In a radio interview, London Mayoral candidate Ken Livingstone defended his relationship with homophobic and anti-semitic Muslim cleric and his former presenting job with Iran’s state broadcaster, Press TV, claiming it was an attempt to “engage” with the country and reduce the threat of military action.

Speaking to Gaydar Radio’s Scott Roberts, the former Mayor denounced the Iranian regime for outlawing homosexuality and repeatedly executing gay men and lesbians – but still denied he was a hypocrite for accepting payments from the Iranian state.

Asked to justify this, Labour’s candidate for London mayor said “I don’t go to Iran, because I don’t accept what the regime does, but if I’ve got a chance to talk directly to the Iranian people I’ll take it, just like I talk directly to the people reading Murdoch’s papers.”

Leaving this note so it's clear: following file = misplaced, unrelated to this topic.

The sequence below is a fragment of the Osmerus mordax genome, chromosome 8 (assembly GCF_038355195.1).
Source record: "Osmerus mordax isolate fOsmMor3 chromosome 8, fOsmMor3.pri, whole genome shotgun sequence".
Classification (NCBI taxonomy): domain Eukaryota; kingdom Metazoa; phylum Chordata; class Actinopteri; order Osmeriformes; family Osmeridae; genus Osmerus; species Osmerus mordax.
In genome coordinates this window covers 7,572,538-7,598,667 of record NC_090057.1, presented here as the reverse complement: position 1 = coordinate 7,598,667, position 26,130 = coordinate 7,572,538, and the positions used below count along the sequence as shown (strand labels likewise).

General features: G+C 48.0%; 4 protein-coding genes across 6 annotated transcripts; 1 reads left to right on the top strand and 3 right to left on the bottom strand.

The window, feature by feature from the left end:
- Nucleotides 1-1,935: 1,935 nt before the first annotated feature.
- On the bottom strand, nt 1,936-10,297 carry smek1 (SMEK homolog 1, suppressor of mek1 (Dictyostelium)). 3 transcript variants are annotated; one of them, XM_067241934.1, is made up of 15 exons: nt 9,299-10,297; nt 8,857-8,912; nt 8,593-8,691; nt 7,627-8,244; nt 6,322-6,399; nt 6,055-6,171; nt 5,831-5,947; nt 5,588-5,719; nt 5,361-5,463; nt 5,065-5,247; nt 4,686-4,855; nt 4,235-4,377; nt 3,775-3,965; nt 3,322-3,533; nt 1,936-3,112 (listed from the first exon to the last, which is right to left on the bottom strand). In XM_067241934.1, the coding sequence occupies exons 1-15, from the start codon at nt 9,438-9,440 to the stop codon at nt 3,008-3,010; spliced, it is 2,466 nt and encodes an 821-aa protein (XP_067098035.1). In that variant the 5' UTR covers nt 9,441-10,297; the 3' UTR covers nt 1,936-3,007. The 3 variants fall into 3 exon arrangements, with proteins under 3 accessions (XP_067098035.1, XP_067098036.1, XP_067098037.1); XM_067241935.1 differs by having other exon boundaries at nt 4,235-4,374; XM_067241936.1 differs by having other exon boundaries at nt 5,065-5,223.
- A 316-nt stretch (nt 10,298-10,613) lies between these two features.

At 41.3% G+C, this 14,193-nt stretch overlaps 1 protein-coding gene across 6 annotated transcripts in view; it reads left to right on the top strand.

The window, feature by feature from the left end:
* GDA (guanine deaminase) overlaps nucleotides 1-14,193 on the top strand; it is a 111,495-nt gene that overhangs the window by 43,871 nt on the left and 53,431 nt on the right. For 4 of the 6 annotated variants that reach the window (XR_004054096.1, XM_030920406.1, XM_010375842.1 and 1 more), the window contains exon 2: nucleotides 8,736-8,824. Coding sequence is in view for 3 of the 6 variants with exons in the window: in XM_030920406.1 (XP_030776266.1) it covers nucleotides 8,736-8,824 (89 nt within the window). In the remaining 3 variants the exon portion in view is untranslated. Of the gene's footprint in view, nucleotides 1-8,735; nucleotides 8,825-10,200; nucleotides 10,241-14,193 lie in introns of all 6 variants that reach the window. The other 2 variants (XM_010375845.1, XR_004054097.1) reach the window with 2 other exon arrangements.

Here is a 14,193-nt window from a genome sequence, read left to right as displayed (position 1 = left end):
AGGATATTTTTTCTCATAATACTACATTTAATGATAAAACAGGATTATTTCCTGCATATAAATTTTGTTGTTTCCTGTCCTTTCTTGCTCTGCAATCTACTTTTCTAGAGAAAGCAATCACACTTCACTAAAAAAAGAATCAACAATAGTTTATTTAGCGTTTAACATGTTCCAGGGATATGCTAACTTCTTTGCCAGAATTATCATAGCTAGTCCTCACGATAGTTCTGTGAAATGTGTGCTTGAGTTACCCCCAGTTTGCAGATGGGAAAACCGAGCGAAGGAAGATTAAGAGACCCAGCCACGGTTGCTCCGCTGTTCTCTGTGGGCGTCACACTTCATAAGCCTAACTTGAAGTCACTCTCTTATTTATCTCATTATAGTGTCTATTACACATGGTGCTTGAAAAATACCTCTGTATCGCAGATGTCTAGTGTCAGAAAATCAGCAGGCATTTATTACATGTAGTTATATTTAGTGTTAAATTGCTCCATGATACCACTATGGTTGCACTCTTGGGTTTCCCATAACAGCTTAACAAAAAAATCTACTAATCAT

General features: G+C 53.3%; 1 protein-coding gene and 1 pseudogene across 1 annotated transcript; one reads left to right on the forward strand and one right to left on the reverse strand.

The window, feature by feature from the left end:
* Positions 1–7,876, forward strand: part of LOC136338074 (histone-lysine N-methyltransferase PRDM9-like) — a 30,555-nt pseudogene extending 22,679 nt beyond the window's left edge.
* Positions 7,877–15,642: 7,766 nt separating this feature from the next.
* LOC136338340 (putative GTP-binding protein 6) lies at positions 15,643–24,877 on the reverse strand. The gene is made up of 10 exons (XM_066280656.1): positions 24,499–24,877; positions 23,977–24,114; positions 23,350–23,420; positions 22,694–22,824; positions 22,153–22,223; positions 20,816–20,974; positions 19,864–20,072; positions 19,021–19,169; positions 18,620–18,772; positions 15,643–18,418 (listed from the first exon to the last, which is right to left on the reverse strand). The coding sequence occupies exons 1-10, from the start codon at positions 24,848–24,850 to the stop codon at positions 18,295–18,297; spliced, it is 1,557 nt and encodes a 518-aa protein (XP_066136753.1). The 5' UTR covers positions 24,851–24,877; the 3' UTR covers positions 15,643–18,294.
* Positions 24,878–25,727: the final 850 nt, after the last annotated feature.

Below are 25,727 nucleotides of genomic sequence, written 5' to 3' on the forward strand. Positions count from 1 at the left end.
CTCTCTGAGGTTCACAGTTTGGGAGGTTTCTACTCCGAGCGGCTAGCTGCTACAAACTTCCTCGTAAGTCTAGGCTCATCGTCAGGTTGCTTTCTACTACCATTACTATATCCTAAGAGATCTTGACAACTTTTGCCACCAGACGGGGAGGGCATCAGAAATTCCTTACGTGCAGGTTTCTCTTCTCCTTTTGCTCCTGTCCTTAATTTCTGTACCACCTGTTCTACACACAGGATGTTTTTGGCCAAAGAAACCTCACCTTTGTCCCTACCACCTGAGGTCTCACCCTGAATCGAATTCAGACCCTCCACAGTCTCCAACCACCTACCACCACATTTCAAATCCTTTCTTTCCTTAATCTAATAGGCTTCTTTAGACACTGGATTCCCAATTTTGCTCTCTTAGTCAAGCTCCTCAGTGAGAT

Livingstone, who also once worked for The Sun, said he “didn’t agree with [Rupert] Murdoch”, referring to him as “a monster – not quite as much of a monster as the regime in Iran.”

Gaydar also questioned Livingstone about inviting the controversial Muslim preacher Yusuf al-Qaradawi to City Hall in 2004 during his time as London mayor. The cleric is banned from entering the United States and has previously said that gay people should be executed and has also supported female genital mutilation. Livingstone was unapologetic, stating that Qawardi was the victim of “demonisation” by the western press.

When asked if he had used the opportunity to change al-Qaradawi’s views on homosexuality Livingstone replied: “No. I made no effort to change it, this is what he said, and if I’m asked to judge a person on what I hear them say, or what I read about them in The Sun, sorry but I’m going to believe what I hear.”

Livingstone support for al-Qaradawi had reportedly strained his friendship with the veteran human rights campaigner Peter Tatchell. When asked about this, he merely responded, “Yeah, but I met him and Peter didn’t, I had a conversation with the man.”